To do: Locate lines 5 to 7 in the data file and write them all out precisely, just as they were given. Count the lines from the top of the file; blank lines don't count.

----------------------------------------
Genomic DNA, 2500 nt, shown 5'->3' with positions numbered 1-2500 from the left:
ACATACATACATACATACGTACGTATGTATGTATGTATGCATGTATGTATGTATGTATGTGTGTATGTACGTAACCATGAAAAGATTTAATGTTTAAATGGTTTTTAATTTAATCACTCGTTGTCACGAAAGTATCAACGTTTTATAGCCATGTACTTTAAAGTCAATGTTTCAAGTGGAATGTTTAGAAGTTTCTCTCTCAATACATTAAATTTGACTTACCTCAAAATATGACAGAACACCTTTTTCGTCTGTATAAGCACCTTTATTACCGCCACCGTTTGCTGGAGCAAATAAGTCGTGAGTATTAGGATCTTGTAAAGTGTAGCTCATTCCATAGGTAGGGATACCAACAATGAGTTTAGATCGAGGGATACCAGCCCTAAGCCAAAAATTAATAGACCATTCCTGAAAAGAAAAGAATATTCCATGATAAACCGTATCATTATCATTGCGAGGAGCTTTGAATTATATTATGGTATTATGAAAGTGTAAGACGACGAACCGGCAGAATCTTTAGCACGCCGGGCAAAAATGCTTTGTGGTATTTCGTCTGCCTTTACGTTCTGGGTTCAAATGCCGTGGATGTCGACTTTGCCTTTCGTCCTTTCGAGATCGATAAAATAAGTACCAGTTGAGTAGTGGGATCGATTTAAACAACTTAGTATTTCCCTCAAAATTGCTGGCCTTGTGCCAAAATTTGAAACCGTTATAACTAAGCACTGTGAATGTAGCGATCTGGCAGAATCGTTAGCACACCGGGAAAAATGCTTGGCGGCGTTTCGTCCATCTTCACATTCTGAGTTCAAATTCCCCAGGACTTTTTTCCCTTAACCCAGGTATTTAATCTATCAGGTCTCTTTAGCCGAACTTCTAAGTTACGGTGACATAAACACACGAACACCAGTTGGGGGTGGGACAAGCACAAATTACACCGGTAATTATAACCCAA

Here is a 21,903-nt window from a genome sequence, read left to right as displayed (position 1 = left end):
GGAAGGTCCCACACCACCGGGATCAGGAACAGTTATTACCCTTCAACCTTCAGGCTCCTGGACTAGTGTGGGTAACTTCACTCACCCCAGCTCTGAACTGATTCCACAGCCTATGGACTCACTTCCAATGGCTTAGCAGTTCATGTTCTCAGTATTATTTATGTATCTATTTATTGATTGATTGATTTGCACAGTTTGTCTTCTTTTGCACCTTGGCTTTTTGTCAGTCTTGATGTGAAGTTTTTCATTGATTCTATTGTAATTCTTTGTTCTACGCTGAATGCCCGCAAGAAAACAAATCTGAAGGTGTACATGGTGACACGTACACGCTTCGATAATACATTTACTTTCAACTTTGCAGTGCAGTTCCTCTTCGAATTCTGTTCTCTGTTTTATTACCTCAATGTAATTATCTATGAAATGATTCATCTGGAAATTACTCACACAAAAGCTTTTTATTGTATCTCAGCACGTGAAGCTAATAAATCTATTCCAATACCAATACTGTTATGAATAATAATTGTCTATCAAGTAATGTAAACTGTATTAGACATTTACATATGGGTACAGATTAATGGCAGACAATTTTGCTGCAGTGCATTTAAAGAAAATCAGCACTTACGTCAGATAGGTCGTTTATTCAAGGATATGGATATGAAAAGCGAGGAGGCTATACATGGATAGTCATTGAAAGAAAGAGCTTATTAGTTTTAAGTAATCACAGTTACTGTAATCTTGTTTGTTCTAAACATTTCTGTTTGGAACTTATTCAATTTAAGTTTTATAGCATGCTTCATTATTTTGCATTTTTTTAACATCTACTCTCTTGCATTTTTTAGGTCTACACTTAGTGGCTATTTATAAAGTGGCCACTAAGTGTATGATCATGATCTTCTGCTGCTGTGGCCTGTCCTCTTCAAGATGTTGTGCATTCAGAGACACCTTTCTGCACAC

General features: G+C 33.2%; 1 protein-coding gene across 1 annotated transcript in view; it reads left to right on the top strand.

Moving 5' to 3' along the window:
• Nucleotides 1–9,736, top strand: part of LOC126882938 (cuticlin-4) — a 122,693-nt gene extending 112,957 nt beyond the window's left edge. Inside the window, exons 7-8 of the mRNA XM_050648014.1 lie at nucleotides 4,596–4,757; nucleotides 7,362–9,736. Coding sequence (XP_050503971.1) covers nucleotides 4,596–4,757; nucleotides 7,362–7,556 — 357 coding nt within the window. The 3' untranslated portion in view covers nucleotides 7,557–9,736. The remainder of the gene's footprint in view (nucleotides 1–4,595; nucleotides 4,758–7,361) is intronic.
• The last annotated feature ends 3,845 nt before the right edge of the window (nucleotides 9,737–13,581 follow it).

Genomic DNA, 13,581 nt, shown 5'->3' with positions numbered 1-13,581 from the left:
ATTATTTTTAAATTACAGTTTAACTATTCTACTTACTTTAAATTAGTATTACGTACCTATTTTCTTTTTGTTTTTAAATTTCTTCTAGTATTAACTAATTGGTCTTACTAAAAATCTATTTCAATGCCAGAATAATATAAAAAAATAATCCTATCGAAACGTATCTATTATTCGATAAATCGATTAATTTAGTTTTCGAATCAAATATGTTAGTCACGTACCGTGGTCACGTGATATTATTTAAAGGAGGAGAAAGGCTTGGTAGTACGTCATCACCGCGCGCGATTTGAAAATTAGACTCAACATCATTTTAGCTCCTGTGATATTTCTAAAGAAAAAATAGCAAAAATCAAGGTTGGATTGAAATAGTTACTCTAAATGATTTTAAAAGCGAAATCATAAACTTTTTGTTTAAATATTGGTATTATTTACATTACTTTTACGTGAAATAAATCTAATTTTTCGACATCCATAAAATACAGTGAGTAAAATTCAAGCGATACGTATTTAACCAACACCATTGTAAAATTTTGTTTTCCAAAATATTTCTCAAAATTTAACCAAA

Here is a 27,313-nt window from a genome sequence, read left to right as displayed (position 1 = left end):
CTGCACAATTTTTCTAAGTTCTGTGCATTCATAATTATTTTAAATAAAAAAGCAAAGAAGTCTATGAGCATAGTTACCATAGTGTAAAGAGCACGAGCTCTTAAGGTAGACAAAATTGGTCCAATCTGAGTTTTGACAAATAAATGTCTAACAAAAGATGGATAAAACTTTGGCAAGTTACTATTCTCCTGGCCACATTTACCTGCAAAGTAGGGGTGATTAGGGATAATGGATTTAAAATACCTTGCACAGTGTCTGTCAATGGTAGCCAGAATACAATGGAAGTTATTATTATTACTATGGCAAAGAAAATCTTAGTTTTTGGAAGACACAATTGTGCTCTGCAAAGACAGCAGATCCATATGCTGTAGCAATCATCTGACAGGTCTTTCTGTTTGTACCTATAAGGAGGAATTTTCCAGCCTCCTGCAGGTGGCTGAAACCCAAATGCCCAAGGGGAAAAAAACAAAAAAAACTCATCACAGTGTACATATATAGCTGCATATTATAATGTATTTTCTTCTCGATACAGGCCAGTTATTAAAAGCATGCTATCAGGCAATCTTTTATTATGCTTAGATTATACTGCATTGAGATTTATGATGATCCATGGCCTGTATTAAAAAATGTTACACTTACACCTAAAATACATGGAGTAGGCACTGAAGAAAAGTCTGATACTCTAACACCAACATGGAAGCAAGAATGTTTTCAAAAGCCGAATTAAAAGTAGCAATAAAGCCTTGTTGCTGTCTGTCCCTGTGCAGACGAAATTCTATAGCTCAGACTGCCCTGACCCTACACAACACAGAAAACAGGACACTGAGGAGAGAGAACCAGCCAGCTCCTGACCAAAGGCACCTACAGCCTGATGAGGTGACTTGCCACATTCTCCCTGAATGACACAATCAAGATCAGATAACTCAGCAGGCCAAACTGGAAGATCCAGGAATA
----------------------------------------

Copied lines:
General features: G+C 33.2%; 1 protein-coding gene across 1 annotated transcript in view; it reads left to right on the top strand.

Moving 5' to 3' along the window:
• Nucleotides 1–9,736, top strand: part of LOC126882938 (cuticlin-4) — a 122,693-nt gene extending 112,957 nt beyond the window's left edge. Inside the window, exons 7-8 of the mRNA XM_050648014.1 lie at nucleotides 4,596–4,757; nucleotides 7,362–9,736. Coding sequence (XP_050503971.1) covers nucleotides 4,596–4,757; nucleotides 7,362–7,556 — 357 coding nt within the window. The 3' untranslated portion in view covers nucleotides 7,557–9,736. The remainder of the gene's footprint in view (nucleotides 1–4,595; nucleotides 4,758–7,361) is intronic.